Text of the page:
HomeGreen value chainUse by industry

Use by industry

Gaseous energy carriers are and will continue to be needed in domains where electricity simply falls short, such as heavy goods transport by road or aviation and shipping. But this is most prominently the case in industry.

Hydrogen for industry

In industry, molecules are often a necessary medium to achieve heating at high temperatures or for highly energy-intensive production processes. We want to replace the natural gas molecules that are currently used for that with green molecules, and then green hydrogen in particular, as soon as possible. On top of that, some industrial parties need hydrogen as a resource for materials or products. In the chemical industry, hydrogen is currently already needed for the synthesis of chemical products. If we want to get rid of chemical processes based on fossil hydrocarbons such as coal, petroleum and natural gas, we are going to need more and more (green) hydrogen.

A reliable energy system

We have to realise that it is not only about industry switching from fossil to affordable green molecules, but also that this same industry will demand that these green molecules be available anytime and in any required quantity. From this perspective, too, accelerated and large-scale use of hydrogen is important. After all, like fossil gas molecules, green hydrogen is easy to store and transport. This will keep our energy system affordable and balanced, as we help high-volume consumers of molecules cut their undesirably large carbon footprint. A recent survey by the Netherlands Enterprise Agency/Ministry of Economic Affairs and Climate Policy and FME (the Association of Mechanical and Electrical Engineering) tells us that over 250 Dutch companies are meanwhile developing serious hydrogen operations and see attractive economic opportunities in this area.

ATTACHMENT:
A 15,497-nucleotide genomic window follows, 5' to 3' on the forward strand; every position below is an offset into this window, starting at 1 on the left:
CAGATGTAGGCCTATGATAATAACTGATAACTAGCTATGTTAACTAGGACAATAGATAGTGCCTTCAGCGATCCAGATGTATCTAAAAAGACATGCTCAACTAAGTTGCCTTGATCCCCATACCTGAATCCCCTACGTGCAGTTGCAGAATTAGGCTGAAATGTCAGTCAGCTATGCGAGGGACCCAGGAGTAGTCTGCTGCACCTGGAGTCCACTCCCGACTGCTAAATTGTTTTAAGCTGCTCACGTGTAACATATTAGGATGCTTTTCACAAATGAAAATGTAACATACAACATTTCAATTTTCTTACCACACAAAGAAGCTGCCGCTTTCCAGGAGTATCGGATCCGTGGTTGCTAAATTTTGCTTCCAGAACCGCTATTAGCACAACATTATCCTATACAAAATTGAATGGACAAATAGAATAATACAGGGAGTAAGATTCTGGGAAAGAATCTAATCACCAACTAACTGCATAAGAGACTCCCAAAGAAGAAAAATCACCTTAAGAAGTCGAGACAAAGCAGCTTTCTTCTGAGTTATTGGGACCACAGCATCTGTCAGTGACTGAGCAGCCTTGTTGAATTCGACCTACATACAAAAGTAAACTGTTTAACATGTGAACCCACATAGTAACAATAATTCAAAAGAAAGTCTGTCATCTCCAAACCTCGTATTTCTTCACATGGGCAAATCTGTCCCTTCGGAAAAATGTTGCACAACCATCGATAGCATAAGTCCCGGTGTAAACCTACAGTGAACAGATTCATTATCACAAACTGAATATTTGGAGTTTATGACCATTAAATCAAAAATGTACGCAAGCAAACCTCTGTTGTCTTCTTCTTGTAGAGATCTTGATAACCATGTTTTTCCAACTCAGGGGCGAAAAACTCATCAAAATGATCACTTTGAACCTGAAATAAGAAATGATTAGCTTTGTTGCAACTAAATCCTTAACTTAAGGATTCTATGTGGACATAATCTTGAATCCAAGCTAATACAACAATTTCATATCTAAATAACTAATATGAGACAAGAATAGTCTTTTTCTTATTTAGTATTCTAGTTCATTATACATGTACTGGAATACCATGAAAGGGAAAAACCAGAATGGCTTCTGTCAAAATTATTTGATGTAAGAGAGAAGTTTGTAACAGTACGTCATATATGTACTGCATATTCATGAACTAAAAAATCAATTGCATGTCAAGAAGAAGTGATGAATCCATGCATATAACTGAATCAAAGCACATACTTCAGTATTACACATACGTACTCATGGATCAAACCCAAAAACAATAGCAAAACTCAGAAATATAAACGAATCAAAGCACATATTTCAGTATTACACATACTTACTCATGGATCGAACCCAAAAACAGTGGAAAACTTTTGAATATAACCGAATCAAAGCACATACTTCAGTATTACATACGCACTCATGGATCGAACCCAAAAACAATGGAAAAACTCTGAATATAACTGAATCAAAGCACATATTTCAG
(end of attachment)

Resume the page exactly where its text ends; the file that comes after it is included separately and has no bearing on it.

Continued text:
All the more reason and necessity for NortH2, therefore, to initially focus on the seven most important industrial clusters in the Netherlands and Germany.

29 April 2021
Green hydrogen is emerging as the missing link in the energy transition, and yet it is still not commonly produced, and it is expensive. Ulco Vermeulen (member of the Gasunie
1 April 2021
We recently completed the first phase of the NortH2 feasibility study. These are the most important lessons learned from that research.
1 April 2021
‘In answer to society’s demands, in thirty years’ time our network will be transporting green gases, heat and CO2.’
29 March 2021
‘The Netherlands is a natural-gas country. In such a position, you simply cannot say no to an opportunity like hydrogen gas.’